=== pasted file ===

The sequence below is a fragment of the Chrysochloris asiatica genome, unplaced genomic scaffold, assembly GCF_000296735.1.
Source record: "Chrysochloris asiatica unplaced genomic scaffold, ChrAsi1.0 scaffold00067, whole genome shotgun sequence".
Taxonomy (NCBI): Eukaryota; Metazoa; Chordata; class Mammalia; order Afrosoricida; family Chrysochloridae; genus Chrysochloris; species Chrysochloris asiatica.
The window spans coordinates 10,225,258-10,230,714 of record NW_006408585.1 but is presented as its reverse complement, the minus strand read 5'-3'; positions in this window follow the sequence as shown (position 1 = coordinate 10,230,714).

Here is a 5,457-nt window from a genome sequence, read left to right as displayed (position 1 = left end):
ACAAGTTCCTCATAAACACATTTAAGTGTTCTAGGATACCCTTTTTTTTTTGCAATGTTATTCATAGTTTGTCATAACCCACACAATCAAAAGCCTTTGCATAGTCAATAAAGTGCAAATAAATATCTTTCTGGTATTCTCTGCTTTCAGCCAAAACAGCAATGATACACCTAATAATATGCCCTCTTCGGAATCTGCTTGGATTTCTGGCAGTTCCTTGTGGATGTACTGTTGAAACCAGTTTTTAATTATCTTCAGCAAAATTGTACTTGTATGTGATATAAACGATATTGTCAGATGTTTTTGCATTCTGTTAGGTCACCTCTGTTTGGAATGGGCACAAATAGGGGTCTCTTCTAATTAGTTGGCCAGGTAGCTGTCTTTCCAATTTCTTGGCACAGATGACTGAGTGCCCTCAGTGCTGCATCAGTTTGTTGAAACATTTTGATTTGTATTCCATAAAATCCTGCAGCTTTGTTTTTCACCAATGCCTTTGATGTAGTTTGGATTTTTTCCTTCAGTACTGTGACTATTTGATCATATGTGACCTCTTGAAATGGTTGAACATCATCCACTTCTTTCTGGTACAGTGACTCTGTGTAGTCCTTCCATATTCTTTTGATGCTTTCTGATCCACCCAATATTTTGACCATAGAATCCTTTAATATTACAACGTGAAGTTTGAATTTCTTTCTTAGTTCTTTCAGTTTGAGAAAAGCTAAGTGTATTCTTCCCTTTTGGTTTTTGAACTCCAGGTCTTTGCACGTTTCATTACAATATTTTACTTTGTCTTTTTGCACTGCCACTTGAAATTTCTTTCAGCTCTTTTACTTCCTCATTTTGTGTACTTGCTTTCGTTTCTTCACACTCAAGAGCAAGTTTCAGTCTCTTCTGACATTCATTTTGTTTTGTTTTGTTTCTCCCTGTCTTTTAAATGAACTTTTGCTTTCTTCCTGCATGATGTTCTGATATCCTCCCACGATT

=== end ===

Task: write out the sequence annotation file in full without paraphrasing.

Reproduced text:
The sequence below is a fragment of the Chrysochloris asiatica genome, unplaced genomic scaffold, assembly GCF_000296735.1.
Source record: "Chrysochloris asiatica unplaced genomic scaffold, ChrAsi1.0 scaffold00067, whole genome shotgun sequence".
Taxonomy (NCBI): Eukaryota; Metazoa; Chordata; class Mammalia; order Afrosoricida; family Chrysochloridae; genus Chrysochloris; species Chrysochloris asiatica.
The window spans coordinates 10,225,258-10,230,714 of record NW_006408585.1 but is presented as its reverse complement, the minus strand read 5'-3'; positions in this window follow the sequence as shown (position 1 = coordinate 10,230,714).

Here is a 5,457-nt window from a genome sequence, read left to right as displayed (position 1 = left end):
ACAAGTTCCTCATAAACACATTTAAGTGTTCTAGGATACCCTTTTTTTTTTGCAATGTTATTCATAGTTTGTCATAACCCACACAATCAAAAGCCTTTGCATAGTCAATAAAGTGCAAATAAATATCTTTCTGGTATTCTCTGCTTTCAGCCAAAACAGCAATGATACACCTAATAATATGCCCTCTTCGGAATCTGCTTGGATTTCTGGCAGTTCCTTGTGGATGTACTGTTGAAACCAGTTTTTAATTATCTTCAGCAAAATTGTACTTGTATGTGATATAAACGATATTGTCAGATGTTTTTGCATTCTGTTAGGTCACCTCTGTTTGGAATGGGCACAAATAGGGGTCTCTTCTAATTAGTTGGCCAGGTAGCTGTCTTTCCAATTTCTTGGCACAGATGACTGAGTGCCCTCAGTGCTGCATCAGTTTGTTGAAACATTTTGATTTGTATTCCATAAAATCCTGCAGCTTTGTTTTTCACCAATGCCTTTGATGTAGTTTGGATTTTTTCCTTCAGTACTGTGACTATTTGATCATATGTGACCTCTTGAAATGGTTGAACATCATCCACTTCTTTCTGGTACAGTGACTCTGTGTAGTCCTTCCATATTCTTTTGATGCTTTCTGATCCACCCAATATTTTGACCATAGAATCCTTTAATATTACAACGTGAAGTTTGAATTTCTTTCTTAGTTCTTTCAGTTTGAGAAAAGCTAAGTGTATTCTTCCCTTTTGGTTTTTGAACTCCAGGTCTTTGCACGTTTCATTACAATATTTTACTTTGTCTTTTTGCACTGCCACTTGAAATTTCTTTCAGCTCTTTTACTTCCTCATTTTGTGTACTTGCTTTCGTTTCTTCACACTCAAGAGCAAGTTTCAGTCTCTTCTGACATTCATTTTGTTTTGTTTTGTTTCTCCCTGTCTTTTAAATGAACTTTTGCTTTCTTCCTGCATGATGTTCTGATATCCTCCCACGATT